One thing is becoming more and more apparent as of late; while the two Big Boys of gaming are fighting tooth and nail to wage a console war based on power and graphics, Nintendo has spent its time releasing consoles that are simply fun to play. The DS, while no power house, has the touch-screen, the dual-screen and the microphone going for it. While these may seem like gimmicks, they give developers endless possibilities. The Wii, while it may also seem strange, is different enough to make even non-gamers take part in its gameplay activities. I personally know more non-gamers who own Wii's than true-to-Hoyle gamers themselves. Nintendo is always striving for something different and with the Wii, it has truly created something without peer. The only issue that us cynics have regarding its success is the fact that the games will make or break it. Wii Sports is a perfect complement to the Wii's Remote and Nunchuck controllers and is loved by all. But as we've seen with the Gamecube, certain developers are willing to port any title over to a Nintendo console just to take advantage of the user base. I've seen golf games released on multiple discs, features removed and graphics optimized so poorly that it seems there was no point in porting a title over, especially if the gamer is the one that pays the ultimate price. Enter Splinter Cell: Double Agent, Sam Fisher's latest exploit. Previously released on various consoles, it was inevitable that the Wii would see its own port. But true to form, SCDA fails to use the Wii's hardware not only to its advantage, but in any way that would make the final product fun or even playable for that matter.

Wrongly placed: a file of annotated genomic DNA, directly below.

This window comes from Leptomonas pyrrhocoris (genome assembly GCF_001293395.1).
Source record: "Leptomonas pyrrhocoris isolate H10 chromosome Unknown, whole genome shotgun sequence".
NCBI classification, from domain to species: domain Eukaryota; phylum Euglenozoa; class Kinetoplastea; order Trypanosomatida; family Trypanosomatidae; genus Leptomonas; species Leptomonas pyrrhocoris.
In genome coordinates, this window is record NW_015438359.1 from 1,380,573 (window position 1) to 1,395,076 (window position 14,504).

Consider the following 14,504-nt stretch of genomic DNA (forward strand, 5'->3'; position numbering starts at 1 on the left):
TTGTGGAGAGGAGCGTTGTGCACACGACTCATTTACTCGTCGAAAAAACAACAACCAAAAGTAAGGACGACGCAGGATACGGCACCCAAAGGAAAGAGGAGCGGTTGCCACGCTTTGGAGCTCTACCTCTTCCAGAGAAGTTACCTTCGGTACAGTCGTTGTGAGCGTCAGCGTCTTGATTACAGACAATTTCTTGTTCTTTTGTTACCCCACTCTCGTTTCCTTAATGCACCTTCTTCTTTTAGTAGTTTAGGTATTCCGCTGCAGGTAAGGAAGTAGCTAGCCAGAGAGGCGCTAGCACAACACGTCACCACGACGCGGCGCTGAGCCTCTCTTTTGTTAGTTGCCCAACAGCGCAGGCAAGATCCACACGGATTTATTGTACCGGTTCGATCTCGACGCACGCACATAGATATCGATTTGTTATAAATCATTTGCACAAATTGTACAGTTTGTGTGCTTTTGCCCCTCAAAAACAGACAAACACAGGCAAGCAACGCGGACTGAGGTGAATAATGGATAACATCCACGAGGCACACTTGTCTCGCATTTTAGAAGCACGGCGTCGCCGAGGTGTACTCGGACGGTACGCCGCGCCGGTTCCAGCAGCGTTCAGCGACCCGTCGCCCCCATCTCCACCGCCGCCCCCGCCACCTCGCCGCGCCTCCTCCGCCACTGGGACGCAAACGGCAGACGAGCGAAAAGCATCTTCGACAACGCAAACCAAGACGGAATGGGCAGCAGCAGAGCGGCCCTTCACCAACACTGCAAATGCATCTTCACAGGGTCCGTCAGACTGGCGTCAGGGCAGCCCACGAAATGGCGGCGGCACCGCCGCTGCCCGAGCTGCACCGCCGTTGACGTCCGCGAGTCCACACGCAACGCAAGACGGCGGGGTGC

Let's get right to it shall we? The reason I loved the first Splinter Cell was because it allowed me to sneak around, take out lights, bathe in darkness and be nothing more than a shadow. Sure, the story was derivative and just an excuse to keep levels stringed together, but it worked. It was hard, it looked amazing and it was fun. It also spawned a whole sub-genre of action games. The second Splinter Cell, Pandora Tomorrow, on the Xbox didn't tweak too much with the single player formula (which is good) and focused more on adding an incredible multiplayer mode, something that many had considered impossible for this series. At the time, this mode was fresh, intricate and deep. Chaos Theory than came along and changed things a bit; it made the single player mode a little easier and gave you the option to simply shoot your way out of certain situations. This may seem like blasphemy, but it brought many new fans to the series simply because it had a more forgiving gameplay engine. Chaos Theory featured long single player levels, a half-decent story, some cool new mechanics and gadgets and a multiplayer mode that still felt fresh. Now, with the release of next-gen consoles, we find a fourth release in the series. You'd think things would have progressed for the better, but it seems that this series has taken a large step back. While Double Agent does feature the best story we've seen so far, everything else just seems like a shadow of what it used to be.